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Jim Lehrer, the co-founder of PBS NewsHour and that show’s anchor for nearly four decades prior to his retirement in 2011, died on Thursday.

He was 85 years old.

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The tragic piece of news was confirmed by current NewsHour anchor/managing editor Judy Woodruff, reported the passing on the broadcast’s website.

“I’m heartbroken at the loss of someone who was central to my professional life, a mentor to me and someone whose friendship I’ve cherished for decades,” Woodruff said in a statement, adding:

“I’ve looked up to him as the standard for fair, probing and thoughtful journalism and I know countless others who feel the same way.”

Lehrer and Robert MacNeil started NewsHour in 1975 — and the late journalist would go on to anchor the nightly news report for the next 36 years.

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A Dallas native, Lehrer moved to Washington in the early 1970s and eventually grew into the public affairs coordinator at PBS, along with a correspondent for the National Public Affairs Center for Television.

It was there that he met MacNeil before collaborating with him to begin one of the most esteemed partnerships in broadcast journalism history.

The two became known for not just reporting on the Watergate proceedings in 1973… but also offering analysis that helped viewers untangle the complicated testimonies.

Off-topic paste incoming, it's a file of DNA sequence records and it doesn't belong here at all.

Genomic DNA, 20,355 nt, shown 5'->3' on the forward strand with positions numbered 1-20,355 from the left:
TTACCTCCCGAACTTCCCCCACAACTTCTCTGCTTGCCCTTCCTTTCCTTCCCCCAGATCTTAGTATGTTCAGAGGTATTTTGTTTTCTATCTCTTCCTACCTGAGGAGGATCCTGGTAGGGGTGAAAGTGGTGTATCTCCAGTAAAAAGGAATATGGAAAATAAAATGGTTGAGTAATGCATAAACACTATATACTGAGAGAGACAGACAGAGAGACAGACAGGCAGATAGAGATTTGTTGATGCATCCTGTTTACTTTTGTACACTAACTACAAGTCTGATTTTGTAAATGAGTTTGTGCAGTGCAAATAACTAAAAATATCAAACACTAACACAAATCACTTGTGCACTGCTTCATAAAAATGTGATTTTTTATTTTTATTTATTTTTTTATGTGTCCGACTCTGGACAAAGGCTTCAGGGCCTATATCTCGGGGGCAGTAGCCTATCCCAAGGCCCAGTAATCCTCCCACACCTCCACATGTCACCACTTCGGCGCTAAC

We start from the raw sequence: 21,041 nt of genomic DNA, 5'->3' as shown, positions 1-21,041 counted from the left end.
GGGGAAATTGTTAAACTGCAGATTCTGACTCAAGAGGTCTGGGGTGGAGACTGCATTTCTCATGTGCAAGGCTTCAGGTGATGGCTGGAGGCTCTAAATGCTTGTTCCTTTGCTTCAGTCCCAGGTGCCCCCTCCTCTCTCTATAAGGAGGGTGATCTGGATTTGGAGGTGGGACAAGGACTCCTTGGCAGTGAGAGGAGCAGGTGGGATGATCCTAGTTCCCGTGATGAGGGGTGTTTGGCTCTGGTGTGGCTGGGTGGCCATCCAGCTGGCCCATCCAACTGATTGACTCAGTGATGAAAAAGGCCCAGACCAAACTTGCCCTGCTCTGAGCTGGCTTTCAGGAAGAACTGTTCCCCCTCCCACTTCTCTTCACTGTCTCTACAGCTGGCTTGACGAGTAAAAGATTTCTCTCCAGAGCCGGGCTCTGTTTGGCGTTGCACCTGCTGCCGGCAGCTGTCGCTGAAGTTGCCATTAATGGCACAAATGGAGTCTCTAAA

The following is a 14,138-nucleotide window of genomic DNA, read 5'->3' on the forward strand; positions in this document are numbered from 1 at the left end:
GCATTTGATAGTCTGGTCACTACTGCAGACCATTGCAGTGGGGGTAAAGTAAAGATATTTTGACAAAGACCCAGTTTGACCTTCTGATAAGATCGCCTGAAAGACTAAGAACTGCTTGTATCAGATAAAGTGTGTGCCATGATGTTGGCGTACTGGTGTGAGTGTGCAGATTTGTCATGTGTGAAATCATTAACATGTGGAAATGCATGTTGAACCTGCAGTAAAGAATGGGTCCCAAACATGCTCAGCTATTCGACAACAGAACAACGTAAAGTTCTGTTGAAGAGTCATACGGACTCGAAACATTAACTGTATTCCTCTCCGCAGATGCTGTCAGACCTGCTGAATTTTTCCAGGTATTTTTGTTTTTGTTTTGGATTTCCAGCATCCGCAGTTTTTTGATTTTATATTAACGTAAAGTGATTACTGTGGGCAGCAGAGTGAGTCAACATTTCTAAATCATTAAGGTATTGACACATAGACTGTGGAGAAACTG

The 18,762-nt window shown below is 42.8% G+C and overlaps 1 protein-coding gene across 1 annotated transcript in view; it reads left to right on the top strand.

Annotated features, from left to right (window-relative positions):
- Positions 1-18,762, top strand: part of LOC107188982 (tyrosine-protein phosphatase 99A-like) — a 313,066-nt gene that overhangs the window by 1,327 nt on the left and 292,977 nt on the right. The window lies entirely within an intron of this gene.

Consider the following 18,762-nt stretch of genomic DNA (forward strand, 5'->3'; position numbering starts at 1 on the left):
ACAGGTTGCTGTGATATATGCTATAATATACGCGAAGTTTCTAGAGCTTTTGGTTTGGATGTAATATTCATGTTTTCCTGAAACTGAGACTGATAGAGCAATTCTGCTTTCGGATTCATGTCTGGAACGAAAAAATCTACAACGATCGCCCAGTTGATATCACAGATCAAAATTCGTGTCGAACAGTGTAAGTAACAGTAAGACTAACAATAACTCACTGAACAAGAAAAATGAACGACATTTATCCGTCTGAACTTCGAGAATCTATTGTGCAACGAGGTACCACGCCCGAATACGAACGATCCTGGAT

Such extensive coverage birthed The Robert MacNeil Report, which then became The MacNeil/Lehrer Report.

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The program expanded to an hour in 1983, which is when it became known as The MacNeil/Lehrer NewsHour.

Lehrer took over the broadcast, under the new name The NewsHour with Jim Lehrer, when MacNeil retired in 1995.

In 2009, the show’s name changed to PBS NewsHour as Lehrer considered retirement, and he left the program as a regular contributor in June 2011 after approximately 8,000 broadcasts.

“I’ve always seen this as a preserve of serious news,” Lehrer, looking back on his nearly four decades years behind the NewsHour desk, told The Washington Post.

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He added at the time:

“It’s not magic, and it’s not saintly. We’ve been doing it for 36 years, and we’ll continue doing it. Others won’t. That’s their problem.”

Said MacNeil upon Lehrer’s retirement:

“Jim has been able to bequeath the most precious commodity in journalism, the enormous trust and credibility he has inspired over the years. … It starts with fairness. Jim’s sense of fairness is distilled in the personal guidelines he works by as a journalist.”

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In addition to interviewing key world figures over the years, Lehrer moderated several American presidential debates.

He is survived by his wife, Kate, three daughters and several grandchildren.

May Jim Lehrer rest in peace.